Charles MillerView full burial details
in the cemetery
Charles Miller was born on the 1st of May 1868, almost certainly in No 1 Ellesmere Road, Berkhamsted. His father, John Miller a bricklayer had lived at the same address with his wife Sarah since at least April 1861 and had probably learned his trade whilst a servant to Thomas Dell, a farmer and brick maker in Woodcocks Hill (between Durrants Lane and Bell Lane) where John was residing in 1851.
The small end of terrace house in Ellesmere Road was already starting to fill up by 1868 when Charles became the 4th child born to his parents. He joined his sister Ellen (born about 1860), George (born 1862) and John (born 1867). In 1871 the family home was made even more cramped by the presence of Joseph Newell a ploughman who was recorded as boarding with the family.
By 1881 No 1 Ellesmere Road must have been a very crowded place indeed as the family had now increased by three, with Charles gaining two more sisters and another brother, namely Phoebe (born 1870), Harry (born 1872) and Elizabeth (born 1877). By this time Charles was at school and his sister Ellen and brothers George and John were now working outside of the home.
Charles had joined the members of the family working outside of the house by 1891, as he is recorded in that year as having been employed as general labourer and therefore contributing to the incomes being brought in by his father and brothers George and Harry. The House in Ellesmere Road was recorded in the 1891 census as having only 4 rooms in which the family and any lodgers lived. One might speculate that by going out to work, Charles may at least found some relief from the general hubbub of a dwelling that housed 6 people in a very small space.
By the end of March 1901, the house was a very much quieter place, as Charles’ father had died and Charles was now living in the house in Ellesmere Road with his 66-year-old mother and one George Austin, a porter in a sawmill. Charles’s occupation was now recorded as being a groom working in a non-domestic establishment or business. As such it is likely that he was responsible for the day-to-day care of horses and possibly cattle, including their physical well-being and of course the clearing out of stables and other places in which they were housed.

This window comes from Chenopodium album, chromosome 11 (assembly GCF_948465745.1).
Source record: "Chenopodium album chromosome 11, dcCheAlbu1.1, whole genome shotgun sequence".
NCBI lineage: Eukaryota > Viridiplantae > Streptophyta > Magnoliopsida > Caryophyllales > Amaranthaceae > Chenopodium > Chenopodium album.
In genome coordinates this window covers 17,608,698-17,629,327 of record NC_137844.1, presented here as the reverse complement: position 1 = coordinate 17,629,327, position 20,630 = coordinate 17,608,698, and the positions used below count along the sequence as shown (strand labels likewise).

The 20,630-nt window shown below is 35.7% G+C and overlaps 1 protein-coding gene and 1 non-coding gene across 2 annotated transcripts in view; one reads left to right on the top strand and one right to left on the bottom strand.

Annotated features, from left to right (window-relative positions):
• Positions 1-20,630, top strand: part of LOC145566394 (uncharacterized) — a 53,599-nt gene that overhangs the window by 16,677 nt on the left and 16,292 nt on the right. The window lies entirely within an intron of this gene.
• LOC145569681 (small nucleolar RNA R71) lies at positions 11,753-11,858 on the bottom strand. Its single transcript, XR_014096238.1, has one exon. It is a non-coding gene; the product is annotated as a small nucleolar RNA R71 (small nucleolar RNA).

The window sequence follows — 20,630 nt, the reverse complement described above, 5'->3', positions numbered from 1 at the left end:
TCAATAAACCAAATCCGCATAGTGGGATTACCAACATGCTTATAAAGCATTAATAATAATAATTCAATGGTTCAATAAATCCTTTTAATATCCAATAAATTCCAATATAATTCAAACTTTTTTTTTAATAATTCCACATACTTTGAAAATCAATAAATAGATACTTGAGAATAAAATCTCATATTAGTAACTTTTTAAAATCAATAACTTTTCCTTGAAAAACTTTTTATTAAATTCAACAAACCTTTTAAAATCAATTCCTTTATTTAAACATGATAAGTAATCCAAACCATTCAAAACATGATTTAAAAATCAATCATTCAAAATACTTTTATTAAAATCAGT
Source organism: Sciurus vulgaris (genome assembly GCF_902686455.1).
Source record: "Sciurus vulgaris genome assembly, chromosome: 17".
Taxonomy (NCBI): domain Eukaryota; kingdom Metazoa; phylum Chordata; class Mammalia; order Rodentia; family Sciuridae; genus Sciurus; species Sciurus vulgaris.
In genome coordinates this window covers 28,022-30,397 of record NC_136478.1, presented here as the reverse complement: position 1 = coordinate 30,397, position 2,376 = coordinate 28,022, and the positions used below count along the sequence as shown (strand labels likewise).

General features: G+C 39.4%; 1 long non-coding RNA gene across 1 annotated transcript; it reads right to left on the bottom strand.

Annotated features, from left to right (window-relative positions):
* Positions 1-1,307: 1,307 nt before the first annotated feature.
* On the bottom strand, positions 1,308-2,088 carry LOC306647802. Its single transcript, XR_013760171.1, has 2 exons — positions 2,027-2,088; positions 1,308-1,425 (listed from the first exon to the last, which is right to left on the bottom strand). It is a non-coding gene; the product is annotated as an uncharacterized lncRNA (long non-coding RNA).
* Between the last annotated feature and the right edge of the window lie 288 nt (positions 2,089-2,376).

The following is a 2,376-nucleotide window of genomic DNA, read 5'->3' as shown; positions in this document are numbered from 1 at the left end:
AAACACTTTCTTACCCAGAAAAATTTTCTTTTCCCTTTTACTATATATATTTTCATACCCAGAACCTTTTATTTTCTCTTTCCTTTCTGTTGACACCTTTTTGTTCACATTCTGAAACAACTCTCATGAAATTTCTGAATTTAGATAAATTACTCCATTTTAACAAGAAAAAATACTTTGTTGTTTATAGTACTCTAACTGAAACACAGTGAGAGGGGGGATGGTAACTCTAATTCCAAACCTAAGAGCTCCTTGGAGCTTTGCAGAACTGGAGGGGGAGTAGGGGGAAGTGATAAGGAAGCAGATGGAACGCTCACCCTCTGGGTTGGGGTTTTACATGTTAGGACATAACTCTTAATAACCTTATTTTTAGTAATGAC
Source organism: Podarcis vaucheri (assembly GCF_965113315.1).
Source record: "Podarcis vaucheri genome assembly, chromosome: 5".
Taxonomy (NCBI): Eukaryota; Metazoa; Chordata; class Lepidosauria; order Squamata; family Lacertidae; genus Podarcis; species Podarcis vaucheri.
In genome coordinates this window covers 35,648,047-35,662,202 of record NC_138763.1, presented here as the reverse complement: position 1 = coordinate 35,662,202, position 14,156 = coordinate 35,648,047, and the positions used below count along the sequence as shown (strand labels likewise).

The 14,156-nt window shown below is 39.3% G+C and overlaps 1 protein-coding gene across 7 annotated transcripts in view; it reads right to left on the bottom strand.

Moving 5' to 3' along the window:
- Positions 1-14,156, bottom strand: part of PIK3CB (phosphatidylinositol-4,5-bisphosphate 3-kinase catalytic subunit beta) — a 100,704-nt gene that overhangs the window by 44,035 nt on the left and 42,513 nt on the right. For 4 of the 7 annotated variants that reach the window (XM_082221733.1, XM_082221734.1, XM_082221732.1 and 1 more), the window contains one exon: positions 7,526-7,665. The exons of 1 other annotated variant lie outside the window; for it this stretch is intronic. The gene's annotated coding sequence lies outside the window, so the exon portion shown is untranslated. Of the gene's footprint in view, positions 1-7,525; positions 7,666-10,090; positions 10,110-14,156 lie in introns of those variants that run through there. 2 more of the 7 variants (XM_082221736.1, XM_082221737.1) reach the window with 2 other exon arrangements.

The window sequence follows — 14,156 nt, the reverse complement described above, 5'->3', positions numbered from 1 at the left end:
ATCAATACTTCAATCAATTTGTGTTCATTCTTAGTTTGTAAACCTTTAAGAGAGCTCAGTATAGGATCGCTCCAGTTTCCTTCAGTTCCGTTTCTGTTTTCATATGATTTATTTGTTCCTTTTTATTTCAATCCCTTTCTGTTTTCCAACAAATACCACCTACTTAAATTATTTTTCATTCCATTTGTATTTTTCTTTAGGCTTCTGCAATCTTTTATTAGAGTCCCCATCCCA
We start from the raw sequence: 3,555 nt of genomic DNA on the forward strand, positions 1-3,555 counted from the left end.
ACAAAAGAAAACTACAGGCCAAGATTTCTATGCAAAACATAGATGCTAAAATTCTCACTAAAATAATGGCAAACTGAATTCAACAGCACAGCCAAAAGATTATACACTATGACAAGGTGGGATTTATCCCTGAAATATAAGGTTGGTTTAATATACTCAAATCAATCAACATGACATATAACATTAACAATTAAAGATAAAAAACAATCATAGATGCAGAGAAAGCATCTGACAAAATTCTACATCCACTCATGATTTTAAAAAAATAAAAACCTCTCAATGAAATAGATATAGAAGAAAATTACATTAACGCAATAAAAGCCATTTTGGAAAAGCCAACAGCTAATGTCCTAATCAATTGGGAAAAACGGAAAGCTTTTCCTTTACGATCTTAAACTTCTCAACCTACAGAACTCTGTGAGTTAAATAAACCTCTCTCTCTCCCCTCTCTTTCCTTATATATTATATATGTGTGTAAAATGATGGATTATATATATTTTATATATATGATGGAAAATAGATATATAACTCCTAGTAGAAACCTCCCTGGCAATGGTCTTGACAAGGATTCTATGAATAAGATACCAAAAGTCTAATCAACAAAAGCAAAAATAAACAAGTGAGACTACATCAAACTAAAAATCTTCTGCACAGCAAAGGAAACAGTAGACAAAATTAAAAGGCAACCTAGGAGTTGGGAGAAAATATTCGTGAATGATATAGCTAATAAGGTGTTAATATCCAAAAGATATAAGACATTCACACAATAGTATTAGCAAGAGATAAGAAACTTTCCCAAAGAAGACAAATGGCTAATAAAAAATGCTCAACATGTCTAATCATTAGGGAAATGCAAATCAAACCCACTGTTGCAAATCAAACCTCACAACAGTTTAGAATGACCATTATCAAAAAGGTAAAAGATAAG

Charles married Lucy Drake (born 1871) in the parish church in Tring on the 30th November 1908. She was the daughter of David Drake, who had died prior to the marriage. Charles’s mother Sarah had died earlier in the year and was buried on 10th February in Northchurch and by April 1911 he was living with wife Lucy and a 56-year-old widower and farm labourer, Thomas Stokes, still in the house in Ellesmere Road. At this time, he is recorded again as being a groom, now working for a farmer. It is sad to note that the 1911 census also records that Charles and Lucy had lost a child. They had named her Ada and had been born in 1909, but died at birth, or shortly afterwards.
By 1920 Charles and Lucy had moved to 120 Charles Street, Berkhamsted, where they remained until 1926, when they are recorded on the electoral roll as residing in the stables at ‘Whitehill’, the home owned and occupied by Brigadier General Richard Mildmay Foot, the one-time commanding officer of the 4th East Anglian Brigade, RFA who was the principal behind the preservation of the nearby Berkhamsted Castle.
In 1927 they had both moved to 49 George Street and by September 1939 they had moved again, this time to 10 Beech Drive, Berkhamsted. It is not known whether Charles had remained in the employment of Richard Foot, who died in 1933, but at some time between 1911 and 1939 he had become ‘incapacitated’, but no details of how this occurred have to date been uncovered.
Charles died in the fourth quarter of 1946, just one year after his wife Lucy. Both are now buried in the upper area of Rectory Lane Cemetery, but no memorial stone now exists to mark the exact location.
The following local places of interest are linked to Charles Miller: